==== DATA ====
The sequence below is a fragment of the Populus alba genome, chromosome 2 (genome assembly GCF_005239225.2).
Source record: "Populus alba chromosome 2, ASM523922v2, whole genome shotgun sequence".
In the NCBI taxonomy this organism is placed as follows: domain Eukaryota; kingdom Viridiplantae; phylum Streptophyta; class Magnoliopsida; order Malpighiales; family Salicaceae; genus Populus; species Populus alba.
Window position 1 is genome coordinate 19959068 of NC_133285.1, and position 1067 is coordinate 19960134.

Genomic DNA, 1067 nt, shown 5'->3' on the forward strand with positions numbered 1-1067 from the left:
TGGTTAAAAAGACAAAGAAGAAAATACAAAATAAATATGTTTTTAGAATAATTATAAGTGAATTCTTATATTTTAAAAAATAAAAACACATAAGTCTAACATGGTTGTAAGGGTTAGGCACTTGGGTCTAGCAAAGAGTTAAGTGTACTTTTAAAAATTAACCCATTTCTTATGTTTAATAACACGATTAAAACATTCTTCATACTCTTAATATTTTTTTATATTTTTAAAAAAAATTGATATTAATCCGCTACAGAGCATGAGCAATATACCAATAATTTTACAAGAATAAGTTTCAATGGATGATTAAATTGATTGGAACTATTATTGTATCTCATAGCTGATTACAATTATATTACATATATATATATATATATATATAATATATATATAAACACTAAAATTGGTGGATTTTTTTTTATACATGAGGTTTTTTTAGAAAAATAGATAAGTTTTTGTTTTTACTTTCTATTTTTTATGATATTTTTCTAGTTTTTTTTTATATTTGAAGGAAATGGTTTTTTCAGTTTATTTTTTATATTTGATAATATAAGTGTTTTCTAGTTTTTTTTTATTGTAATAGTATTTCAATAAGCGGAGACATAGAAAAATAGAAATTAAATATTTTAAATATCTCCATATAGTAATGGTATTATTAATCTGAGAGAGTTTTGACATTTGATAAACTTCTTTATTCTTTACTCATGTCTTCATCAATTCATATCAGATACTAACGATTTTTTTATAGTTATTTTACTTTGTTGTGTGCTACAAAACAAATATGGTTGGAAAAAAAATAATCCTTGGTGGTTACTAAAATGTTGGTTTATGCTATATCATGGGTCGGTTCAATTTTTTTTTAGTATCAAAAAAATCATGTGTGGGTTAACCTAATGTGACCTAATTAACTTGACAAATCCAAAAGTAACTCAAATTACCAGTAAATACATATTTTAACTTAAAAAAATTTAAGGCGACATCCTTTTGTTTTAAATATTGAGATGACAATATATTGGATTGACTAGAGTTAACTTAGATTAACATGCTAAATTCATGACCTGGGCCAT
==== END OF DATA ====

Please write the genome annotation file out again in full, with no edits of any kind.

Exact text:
The sequence below is a fragment of the Populus alba genome, chromosome 2 (genome assembly GCF_005239225.2).
Source record: "Populus alba chromosome 2, ASM523922v2, whole genome shotgun sequence".
In the NCBI taxonomy this organism is placed as follows: domain Eukaryota; kingdom Viridiplantae; phylum Streptophyta; class Magnoliopsida; order Malpighiales; family Salicaceae; genus Populus; species Populus alba.
Window position 1 is genome coordinate 19959068 of NC_133285.1, and position 1067 is coordinate 19960134.

Genomic DNA, 1067 nt, shown 5'->3' on the forward strand with positions numbered 1-1067 from the left:
TGGTTAAAAAGACAAAGAAGAAAATACAAAATAAATATGTTTTTAGAATAATTATAAGTGAATTCTTATATTTTAAAAAATAAAAACACATAAGTCTAACATGGTTGTAAGGGTTAGGCACTTGGGTCTAGCAAAGAGTTAAGTGTACTTTTAAAAATTAACCCATTTCTTATGTTTAATAACACGATTAAAACATTCTTCATACTCTTAATATTTTTTTATATTTTTAAAAAAAATTGATATTAATCCGCTACAGAGCATGAGCAATATACCAATAATTTTACAAGAATAAGTTTCAATGGATGATTAAATTGATTGGAACTATTATTGTATCTCATAGCTGATTACAATTATATTACATATATATATATATATATATATAATATATATATAAACACTAAAATTGGTGGATTTTTTTTTATACATGAGGTTTTTTTAGAAAAATAGATAAGTTTTTGTTTTTACTTTCTATTTTTTATGATATTTTTCTAGTTTTTTTTTATATTTGAAGGAAATGGTTTTTTCAGTTTATTTTTTATATTTGATAATATAAGTGTTTTCTAGTTTTTTTTTATTGTAATAGTATTTCAATAAGCGGAGACATAGAAAAATAGAAATTAAATATTTTAAATATCTCCATATAGTAATGGTATTATTAATCTGAGAGAGTTTTGACATTTGATAAACTTCTTTATTCTTTACTCATGTCTTCATCAATTCATATCAGATACTAACGATTTTTTTATAGTTATTTTACTTTGTTGTGTGCTACAAAACAAATATGGTTGGAAAAAAAATAATCCTTGGTGGTTACTAAAATGTTGGTTTATGCTATATCATGGGTCGGTTCAATTTTTTTTTAGTATCAAAAAAATCATGTGTGGGTTAACCTAATGTGACCTAATTAACTTGACAAATCCAAAAGTAACTCAAATTACCAGTAAATACATATTTTAACTTAAAAAAATTTAAGGCGACATCCTTTTGTTTTAAATATTGAGATGACAATATATTGGATTGACTAGAGTTAACTTAGATTAACATGCTAAATTCATGACCTGGGCCAT